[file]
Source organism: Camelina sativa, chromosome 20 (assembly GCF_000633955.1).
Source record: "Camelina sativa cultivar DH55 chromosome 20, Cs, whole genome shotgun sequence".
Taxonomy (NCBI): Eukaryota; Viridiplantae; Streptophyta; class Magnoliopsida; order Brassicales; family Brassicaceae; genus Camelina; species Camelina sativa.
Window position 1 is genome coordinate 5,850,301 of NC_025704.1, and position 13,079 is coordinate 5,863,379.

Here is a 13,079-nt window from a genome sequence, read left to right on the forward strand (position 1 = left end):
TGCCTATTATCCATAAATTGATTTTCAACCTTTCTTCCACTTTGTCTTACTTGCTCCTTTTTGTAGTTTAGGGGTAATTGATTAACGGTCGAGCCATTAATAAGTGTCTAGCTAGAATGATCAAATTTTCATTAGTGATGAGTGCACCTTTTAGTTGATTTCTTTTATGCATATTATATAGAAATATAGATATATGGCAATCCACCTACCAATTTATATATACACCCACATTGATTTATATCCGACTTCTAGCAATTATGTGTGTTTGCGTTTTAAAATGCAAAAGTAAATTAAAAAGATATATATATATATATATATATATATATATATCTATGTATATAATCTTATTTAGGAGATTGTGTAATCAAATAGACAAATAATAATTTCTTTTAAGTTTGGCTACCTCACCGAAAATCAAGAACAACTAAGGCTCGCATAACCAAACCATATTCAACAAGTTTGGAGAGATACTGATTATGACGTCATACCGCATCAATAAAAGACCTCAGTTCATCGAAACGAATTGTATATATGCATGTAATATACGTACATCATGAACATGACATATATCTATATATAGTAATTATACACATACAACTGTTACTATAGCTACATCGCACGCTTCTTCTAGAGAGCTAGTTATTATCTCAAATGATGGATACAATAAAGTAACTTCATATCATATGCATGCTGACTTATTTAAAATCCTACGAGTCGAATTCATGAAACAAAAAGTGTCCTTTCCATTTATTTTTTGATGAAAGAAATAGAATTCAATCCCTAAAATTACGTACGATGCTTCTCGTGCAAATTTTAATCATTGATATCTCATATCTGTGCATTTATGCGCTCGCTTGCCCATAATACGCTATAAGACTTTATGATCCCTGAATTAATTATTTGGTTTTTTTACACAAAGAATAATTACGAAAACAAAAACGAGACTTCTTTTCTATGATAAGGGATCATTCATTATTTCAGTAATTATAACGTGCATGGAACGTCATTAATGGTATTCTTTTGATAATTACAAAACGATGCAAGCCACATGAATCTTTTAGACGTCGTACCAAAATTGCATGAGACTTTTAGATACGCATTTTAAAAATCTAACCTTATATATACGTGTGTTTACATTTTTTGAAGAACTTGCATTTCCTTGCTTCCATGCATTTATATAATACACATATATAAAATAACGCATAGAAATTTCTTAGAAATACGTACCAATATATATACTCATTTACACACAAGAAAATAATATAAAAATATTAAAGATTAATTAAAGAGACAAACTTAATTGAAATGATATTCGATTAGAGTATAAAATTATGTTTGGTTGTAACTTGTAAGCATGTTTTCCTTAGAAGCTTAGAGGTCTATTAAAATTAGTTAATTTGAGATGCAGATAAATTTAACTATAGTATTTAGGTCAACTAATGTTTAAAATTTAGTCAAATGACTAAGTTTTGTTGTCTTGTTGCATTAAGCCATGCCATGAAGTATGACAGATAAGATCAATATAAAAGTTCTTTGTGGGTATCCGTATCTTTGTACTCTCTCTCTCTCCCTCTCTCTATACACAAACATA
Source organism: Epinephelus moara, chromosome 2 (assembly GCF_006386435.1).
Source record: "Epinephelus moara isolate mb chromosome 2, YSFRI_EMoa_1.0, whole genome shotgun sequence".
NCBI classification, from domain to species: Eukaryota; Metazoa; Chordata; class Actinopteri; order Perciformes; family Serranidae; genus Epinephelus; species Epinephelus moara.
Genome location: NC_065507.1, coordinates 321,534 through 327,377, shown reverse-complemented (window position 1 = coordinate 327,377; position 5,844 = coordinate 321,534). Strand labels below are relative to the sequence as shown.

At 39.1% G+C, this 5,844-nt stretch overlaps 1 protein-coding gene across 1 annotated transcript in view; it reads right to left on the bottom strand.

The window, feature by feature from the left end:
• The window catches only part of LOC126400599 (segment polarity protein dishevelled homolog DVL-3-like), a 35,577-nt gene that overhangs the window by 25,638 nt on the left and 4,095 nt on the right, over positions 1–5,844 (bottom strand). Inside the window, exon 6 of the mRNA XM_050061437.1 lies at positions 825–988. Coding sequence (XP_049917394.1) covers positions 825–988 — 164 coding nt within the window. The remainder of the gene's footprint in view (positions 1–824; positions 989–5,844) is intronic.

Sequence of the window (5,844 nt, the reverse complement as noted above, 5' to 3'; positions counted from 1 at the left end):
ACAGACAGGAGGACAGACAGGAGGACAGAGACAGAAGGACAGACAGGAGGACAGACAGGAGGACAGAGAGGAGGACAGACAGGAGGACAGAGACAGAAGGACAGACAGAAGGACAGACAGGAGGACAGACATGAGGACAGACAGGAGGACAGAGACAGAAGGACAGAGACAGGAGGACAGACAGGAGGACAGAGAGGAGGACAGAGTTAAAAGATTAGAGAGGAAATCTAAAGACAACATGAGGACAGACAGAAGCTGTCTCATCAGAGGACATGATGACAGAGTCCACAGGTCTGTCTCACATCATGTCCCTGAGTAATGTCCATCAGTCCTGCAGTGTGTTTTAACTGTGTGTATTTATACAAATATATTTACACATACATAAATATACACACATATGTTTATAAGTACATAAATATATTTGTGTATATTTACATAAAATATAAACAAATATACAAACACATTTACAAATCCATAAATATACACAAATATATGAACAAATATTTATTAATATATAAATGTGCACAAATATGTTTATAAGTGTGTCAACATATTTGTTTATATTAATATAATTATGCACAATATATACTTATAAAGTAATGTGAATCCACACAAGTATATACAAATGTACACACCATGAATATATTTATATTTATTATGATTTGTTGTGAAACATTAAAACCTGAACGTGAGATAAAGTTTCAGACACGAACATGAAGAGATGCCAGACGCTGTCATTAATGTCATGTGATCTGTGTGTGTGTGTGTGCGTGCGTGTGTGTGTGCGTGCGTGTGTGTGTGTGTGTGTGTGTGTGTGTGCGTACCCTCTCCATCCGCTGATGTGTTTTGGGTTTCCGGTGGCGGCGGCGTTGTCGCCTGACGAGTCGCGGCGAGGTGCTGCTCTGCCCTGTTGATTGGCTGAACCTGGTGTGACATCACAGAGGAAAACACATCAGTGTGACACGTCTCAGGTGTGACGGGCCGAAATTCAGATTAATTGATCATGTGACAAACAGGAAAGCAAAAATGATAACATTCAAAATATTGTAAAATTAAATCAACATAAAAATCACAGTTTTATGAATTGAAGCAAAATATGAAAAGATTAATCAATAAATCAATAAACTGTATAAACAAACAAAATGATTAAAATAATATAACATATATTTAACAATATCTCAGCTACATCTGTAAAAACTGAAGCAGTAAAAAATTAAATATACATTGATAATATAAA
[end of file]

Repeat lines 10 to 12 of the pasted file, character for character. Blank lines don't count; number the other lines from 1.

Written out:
Genome location: NC_065507.1, coordinates 321,534 through 327,377, shown reverse-complemented (window position 1 = coordinate 327,377; position 5,844 = coordinate 321,534). Strand labels below are relative to the sequence as shown.

At 39.1% G+C, this 5,844-nt stretch overlaps 1 protein-coding gene across 1 annotated transcript in view; it reads right to left on the bottom strand.

The window, feature by feature from the left end: